The HHS Office for Civil Rights is seeking comment on HIPAA-covered entities and business associates’ implementation of “good security practices” and payments to “injured persons” from funds the agency raises through to its implementing measures. Stakeholders have until June 6, 2022 to respond.
On April 6, 2022, the U.S. Department of Health and Human Services (HHS) Office of Civil Rights (OCR) issued a Request for Information (RFI) seeking public comment on certain provisions related to the enforcement of the privacy and security framework under the Health Act. Insurance Portability and Accountability Act of 1996 (HIPAA), as amended by the Health Information Technology for Economic and Clinical Health Act of 2009 (HITECH or HITECH Act). In particular, the OCR requests comments on: (1) the “accepted security practices” of HIPAA-covered entities and their business associates and (2) the factors the agency should use to identify and pay injured individuals” using funds it raises from HIPAA/HITECH Enforcement. Comments are due June 6, 2022.
The OCR noted the “increasing number of cybersecurity threats” involving electronic protected health information (ePHI) as a concern driving the RFI. Indeed, the RFI comes at a time when healthcare organizations are experiencing a record number of data breaches. According to a recent analysis of HHS data from 2021, the PHI of nearly 50 million people in the United States were violated in 2021 – a threefold increase from the previous three years, mainly due to the increase in incidents. of piracy in the health sector.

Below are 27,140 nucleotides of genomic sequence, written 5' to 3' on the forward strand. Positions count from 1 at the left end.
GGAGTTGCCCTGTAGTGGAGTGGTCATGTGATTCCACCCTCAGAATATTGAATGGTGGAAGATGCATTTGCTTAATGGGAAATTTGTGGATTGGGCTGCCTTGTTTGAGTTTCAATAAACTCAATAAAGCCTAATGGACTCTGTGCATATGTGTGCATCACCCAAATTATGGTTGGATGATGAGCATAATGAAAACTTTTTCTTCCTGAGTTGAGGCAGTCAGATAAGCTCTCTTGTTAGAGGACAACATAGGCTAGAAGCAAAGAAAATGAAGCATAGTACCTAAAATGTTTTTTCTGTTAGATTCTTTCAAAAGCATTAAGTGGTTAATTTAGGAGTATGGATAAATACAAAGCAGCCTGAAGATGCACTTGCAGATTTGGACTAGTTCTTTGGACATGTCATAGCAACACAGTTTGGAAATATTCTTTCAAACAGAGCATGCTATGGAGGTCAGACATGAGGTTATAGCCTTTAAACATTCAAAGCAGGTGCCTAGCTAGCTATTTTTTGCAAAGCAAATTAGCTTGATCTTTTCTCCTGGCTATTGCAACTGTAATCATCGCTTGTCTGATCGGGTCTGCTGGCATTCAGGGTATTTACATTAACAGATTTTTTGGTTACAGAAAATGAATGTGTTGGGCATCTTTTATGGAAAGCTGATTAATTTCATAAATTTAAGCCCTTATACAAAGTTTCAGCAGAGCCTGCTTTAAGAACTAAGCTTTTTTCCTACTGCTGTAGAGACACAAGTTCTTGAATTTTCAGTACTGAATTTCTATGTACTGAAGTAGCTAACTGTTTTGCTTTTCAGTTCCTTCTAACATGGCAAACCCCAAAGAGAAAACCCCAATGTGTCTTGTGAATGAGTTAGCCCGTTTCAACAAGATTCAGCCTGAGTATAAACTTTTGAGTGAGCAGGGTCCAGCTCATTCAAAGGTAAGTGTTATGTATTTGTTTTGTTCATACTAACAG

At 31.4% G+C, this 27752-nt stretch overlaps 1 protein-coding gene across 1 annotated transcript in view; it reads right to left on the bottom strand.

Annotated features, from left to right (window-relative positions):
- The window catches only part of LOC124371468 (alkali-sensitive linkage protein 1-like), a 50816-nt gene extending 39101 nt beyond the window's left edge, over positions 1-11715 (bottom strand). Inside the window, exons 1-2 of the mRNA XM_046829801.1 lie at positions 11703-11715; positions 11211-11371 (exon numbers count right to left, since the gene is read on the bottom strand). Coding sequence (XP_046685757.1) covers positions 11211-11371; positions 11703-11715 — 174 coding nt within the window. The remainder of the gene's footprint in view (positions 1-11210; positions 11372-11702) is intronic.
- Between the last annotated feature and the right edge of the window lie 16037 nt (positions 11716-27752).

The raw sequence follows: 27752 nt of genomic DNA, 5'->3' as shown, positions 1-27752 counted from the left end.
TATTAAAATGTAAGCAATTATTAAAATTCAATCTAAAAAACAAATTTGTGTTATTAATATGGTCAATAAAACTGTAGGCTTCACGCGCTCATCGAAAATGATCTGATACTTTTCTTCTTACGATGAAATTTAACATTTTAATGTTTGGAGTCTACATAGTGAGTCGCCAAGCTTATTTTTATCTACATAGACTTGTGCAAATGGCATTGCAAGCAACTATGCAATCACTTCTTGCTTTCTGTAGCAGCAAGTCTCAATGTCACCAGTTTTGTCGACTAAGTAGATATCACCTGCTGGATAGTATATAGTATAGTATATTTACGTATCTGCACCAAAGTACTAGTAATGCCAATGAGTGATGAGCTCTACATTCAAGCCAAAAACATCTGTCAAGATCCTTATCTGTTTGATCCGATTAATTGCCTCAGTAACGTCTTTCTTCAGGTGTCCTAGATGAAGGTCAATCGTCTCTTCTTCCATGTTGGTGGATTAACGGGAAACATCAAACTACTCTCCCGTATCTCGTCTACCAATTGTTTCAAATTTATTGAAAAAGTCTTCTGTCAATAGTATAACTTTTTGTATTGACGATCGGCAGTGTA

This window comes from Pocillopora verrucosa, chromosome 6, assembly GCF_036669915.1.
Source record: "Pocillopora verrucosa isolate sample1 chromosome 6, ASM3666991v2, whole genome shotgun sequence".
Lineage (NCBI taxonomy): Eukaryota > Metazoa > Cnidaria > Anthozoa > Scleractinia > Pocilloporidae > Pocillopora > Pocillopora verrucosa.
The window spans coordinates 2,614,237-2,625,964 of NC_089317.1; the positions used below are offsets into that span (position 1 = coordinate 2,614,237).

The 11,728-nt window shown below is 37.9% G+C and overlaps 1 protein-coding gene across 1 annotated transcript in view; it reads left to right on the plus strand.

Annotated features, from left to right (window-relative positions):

“Accepted Security Practices”
In January 2021, Congress amended the HITECH Act to require OCR, which enforces HIPAA and HITECH, to consider the implementation of “recognized security practices” as a factor that could mitigate fines and other actions ‘OCR can charge for a HIPAA/HITECH violation. The legislation defines “Accepted Security Practices” as programs and processes that address cybersecurity and are recognized by various regulatory and statutory authorities, including those developed under Section 2(c)(15) of the National Institute of Standards and Technology (NIST) Act and under Section 405(d) of the Cybersecurity Act of 2015.
To qualify for such mitigation, a Covered Business Associate or Entity must “adequately demonstrate” that it has such security practices in place for “at least the preceding 12 months.” In the RFI, the OCR explained that it interprets the “in place” requirement as requiring a party to show that “the practices are fully implemented, meaning that the practices are actively and consistently used by the party.” ‘covered entity or business associate during the relevant period of time.’ Regarding the 12-month look-back period, the OCR noted that the 2021 legislation is unclear as to what action triggers this clock, but has refrained from offering its interpretation.
The RFI invites feedback on how Covered Entities and Business Associates implement accepted security practices, how they plan to demonstrate that these practices are in place, and any issues regarding these practices that the OCR should clarify in future directives or regulations.